There are really only 7 different types of storytelling.
1. Overcoming the Monster : Apples 1984 ad, Small Business Saturday http://youtu.be/wBJJUWt47rk
2. Rebirth : A story of renewal. It’s a Wonderful Life is a prime example from the movies. Brands telling stories of renewal include Gatorade, whose “Replay” campaign gave aging members of high-school sports teams a chance to recapture their youth through rematches against old foes; and Prudential, which is presenting retirement as the beginning of a new chapter, not the end of an old. one.http://youtu.be/SiEsm-UOioc
3. Quest : A mission from point A to point B. The Lord of the Rings is the classic example. IBM and Lexus are among the marketers who are on self-professed quests—making a smarter planet and relentlessly pursuing perfection, respectively. http://youtu.be/xhY7G8-yBrM
4. Journey and Return. A story about transformation through travel and homecoming. The Wizard of Oz and Where the Wild Things Are are both journey-and-return stories. Corona is one of the brands that also encourages a trip, urging you to “Find your beach” and return refreshed. And Expedia has built its whole new campaign around the idea of changing one’s perception through journey and return. http://youtu.be/z23TBvBJsCg http://youtu.be/ThzdsnXeE28
5. Rags to Riches. In literature: Charles Dickens and Cinderella. In the movies: Trading Places. In ads: Chrysler, which is rising from the ashes of Detroit; and Johnny Walker, whose entire brand history is about a simple Scottish farmboy’s rise to global prominence. http://youtu.be/MnSIp76CvUI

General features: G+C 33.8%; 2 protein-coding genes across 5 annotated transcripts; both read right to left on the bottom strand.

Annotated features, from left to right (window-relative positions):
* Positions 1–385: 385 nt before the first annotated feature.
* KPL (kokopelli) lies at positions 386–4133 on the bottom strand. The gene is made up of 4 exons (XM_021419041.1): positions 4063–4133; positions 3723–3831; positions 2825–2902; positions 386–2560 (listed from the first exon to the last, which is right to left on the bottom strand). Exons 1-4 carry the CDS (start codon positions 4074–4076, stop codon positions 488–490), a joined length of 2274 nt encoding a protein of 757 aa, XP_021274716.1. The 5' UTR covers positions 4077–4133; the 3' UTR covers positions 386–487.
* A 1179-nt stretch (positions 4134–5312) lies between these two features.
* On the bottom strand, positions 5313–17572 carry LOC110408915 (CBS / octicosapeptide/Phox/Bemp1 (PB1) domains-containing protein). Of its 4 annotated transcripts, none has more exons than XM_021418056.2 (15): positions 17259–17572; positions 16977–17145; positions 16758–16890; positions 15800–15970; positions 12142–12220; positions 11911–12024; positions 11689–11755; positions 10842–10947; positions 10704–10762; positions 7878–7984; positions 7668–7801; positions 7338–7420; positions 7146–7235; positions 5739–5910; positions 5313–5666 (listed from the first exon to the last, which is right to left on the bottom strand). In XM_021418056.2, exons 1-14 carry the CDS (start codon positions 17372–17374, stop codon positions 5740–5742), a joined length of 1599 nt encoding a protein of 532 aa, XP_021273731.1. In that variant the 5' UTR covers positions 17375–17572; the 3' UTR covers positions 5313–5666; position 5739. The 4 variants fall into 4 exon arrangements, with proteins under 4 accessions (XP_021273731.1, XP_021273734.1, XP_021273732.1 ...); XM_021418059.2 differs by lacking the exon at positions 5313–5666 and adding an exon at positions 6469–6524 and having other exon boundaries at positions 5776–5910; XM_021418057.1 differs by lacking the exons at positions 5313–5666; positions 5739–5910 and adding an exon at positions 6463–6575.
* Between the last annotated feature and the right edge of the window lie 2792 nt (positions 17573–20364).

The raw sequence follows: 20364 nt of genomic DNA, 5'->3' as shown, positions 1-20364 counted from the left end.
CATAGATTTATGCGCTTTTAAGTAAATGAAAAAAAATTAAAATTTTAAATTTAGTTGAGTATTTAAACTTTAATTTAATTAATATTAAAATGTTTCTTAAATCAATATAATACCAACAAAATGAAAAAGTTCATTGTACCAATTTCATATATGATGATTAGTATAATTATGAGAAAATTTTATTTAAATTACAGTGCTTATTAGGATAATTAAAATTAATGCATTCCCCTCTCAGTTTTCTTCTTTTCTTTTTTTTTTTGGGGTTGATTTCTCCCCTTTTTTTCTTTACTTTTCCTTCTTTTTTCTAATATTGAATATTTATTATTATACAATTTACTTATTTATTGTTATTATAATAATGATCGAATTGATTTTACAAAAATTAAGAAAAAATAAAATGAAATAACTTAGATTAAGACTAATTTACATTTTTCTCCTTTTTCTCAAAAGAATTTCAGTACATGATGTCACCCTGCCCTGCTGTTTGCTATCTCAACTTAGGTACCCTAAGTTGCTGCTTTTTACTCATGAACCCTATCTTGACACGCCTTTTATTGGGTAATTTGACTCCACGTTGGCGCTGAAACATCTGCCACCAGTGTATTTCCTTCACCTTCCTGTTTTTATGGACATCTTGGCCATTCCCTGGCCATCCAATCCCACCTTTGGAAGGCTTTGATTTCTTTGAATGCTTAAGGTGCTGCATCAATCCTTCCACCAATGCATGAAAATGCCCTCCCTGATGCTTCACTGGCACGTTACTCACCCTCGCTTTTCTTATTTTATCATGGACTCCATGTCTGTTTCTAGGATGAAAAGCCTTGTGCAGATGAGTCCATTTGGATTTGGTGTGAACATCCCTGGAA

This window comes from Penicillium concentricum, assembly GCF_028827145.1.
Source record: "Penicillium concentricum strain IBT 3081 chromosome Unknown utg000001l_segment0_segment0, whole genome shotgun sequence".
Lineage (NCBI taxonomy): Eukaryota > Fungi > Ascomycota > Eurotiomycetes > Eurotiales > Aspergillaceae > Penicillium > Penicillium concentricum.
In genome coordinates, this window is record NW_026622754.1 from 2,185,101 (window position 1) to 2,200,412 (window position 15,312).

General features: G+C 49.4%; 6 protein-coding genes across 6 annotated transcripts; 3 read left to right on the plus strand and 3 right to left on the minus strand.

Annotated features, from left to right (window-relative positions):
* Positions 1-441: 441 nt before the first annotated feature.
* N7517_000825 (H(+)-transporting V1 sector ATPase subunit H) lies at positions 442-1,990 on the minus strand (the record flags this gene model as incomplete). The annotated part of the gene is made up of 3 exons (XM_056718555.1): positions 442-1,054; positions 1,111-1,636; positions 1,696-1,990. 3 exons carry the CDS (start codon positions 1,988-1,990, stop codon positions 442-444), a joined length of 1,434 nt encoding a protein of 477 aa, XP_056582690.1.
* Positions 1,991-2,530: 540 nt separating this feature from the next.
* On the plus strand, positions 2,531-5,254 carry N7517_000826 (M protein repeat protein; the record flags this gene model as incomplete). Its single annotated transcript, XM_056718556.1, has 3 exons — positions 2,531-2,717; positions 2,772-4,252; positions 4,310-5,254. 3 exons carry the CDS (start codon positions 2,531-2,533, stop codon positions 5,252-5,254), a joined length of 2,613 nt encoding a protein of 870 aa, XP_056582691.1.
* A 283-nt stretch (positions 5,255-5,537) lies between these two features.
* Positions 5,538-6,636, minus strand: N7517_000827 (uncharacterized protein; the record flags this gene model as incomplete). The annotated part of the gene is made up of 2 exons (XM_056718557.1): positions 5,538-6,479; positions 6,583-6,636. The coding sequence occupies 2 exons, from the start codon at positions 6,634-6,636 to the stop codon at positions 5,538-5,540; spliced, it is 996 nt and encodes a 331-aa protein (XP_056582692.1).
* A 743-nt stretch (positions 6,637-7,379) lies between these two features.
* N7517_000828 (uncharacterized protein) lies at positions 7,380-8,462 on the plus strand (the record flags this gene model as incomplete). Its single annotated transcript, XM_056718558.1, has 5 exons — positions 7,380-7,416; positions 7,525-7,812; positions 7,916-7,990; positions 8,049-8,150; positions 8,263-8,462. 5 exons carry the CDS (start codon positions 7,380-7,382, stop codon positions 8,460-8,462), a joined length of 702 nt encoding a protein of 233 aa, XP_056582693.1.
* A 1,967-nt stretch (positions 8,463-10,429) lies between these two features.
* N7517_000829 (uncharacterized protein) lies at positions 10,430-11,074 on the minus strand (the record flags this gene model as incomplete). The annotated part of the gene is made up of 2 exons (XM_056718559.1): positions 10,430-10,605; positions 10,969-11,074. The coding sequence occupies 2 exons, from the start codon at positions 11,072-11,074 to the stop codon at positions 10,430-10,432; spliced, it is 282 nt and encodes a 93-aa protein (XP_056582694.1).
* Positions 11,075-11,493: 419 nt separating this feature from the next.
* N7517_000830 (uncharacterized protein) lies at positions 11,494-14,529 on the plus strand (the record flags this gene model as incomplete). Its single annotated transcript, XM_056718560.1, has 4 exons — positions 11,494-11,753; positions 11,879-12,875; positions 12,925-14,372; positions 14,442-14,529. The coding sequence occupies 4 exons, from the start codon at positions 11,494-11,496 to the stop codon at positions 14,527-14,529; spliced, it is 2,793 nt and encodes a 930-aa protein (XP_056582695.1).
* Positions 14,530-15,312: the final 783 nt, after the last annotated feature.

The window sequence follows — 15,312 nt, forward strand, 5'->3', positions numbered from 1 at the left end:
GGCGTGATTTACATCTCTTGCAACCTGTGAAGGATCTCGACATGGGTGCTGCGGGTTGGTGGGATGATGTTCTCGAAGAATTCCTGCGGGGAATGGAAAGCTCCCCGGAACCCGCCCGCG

6. Tragedy. From the Greeks through Shakespeare, these are stories of the dark side of humanity and the futile nature of human experience. Advertising has little use for such stories, except in PSA work, where shock tactics and depressing tales can get people to care about an issue. http://youtu.be/sC7zfgCXQFs
7. Comedy. The flipside of tragedy, and the last of the great storytelling tropes, it’s perhaps the hardest to do well but is hugely popular in both popular art and advertising—with Old Spice and Geico among the brand leaders in the space. http://youtu.be/G-XRzDt_bvo
“the seven plots can provide a blueprint for figuring out what a brand story should be when there isn’t one, or isn’t a strong one.”
“At the core of every brand, Royer added, is a good story waiting to happen.”
“”Brands are stories,” he said. “They want to embody a story. When we start working with a client, we don’t want to take a brief. We don’t want to just say, ‘What’s your problem?’ We want to go right back to, ‘Why was your company started? What’s your mission?’ We talk about mission all the time, and it’s just another way of saying, ‘What kind of story are you on? What kind of story do you want to tell?’ … Part of our job as an agency is to reignite that and really figure out what that story is.” http://www.treehugger.com/fossil-fuels/crowd-sourced-shell-parody-ad-now-billboard-houston.html
The challenge becomes finding which one best suits your brand, and then telling it skillfully, believably and—if you’re going to invite consumers to join in the story—extremely carefully.